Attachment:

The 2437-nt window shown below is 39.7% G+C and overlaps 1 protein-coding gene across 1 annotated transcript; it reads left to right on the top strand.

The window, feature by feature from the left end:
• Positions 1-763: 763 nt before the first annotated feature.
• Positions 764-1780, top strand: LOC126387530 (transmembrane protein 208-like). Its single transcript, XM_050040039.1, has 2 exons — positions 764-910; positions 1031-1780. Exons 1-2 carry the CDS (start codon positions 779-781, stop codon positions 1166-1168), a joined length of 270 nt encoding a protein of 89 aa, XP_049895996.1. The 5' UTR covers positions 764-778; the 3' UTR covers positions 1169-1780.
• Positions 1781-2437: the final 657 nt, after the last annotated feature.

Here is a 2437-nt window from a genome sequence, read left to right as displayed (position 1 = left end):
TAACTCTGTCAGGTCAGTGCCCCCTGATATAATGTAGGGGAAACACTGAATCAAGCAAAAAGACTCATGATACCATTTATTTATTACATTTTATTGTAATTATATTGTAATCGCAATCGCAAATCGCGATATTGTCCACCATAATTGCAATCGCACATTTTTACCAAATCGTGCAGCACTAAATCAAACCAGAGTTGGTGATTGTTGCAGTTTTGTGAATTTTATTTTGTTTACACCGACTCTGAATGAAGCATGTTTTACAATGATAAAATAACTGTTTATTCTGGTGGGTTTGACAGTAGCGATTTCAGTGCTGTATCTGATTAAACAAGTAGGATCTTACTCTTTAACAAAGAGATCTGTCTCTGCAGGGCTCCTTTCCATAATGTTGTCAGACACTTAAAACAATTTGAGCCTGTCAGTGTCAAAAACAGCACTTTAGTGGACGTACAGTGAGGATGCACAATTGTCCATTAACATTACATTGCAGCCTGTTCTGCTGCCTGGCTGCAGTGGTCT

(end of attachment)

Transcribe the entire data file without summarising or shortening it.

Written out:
The 2437-nt window shown below is 39.7% G+C and overlaps 1 protein-coding gene across 1 annotated transcript; it reads left to right on the top strand.

The window, feature by feature from the left end:
• Positions 1-763: 763 nt before the first annotated feature.
• Positions 764-1780, top strand: LOC126387530 (transmembrane protein 208-like). Its single transcript, XM_050040039.1, has 2 exons — positions 764-910; positions 1031-1780. Exons 1-2 carry the CDS (start codon positions 779-781, stop codon positions 1166-1168), a joined length of 270 nt encoding a protein of 89 aa, XP_049895996.1. The 5' UTR covers positions 764-778; the 3' UTR covers positions 1169-1780.
• Positions 1781-2437: the final 657 nt, after the last annotated feature.

Here is a 2437-nt window from a genome sequence, read left to right as displayed (position 1 = left end):
TAACTCTGTCAGGTCAGTGCCCCCTGATATAATGTAGGGGAAACACTGAATCAAGCAAAAAGACTCATGATACCATTTATTTATTACATTTTATTGTAATTATATTGTAATCGCAATCGCAAATCGCGATATTGTCCACCATAATTGCAATCGCACATTTTTACCAAATCGTGCAGCACTAAATCAAACCAGAGTTGGTGATTGTTGCAGTTTTGTGAATTTTATTTTGTTTACACCGACTCTGAATGAAGCATGTTTTACAATGATAAAATAACTGTTTATTCTGGTGGGTTTGACAGTAGCGATTTCAGTGCTGTATCTGATTAAACAAGTAGGATCTTACTCTTTAACAAAGAGATCTGTCTCTGCAGGGCTCCTTTCCATAATGTTGTCAGACACTTAAAACAATTTGAGCCTGTCAGTGTCAAAAACAGCACTTTAGTGGACGTACAGTGAGGATGCACAATTGTCCATTAACATTACATTGCAGCCTGTTCTGCTGCCTGGCTGCAGTGGTCT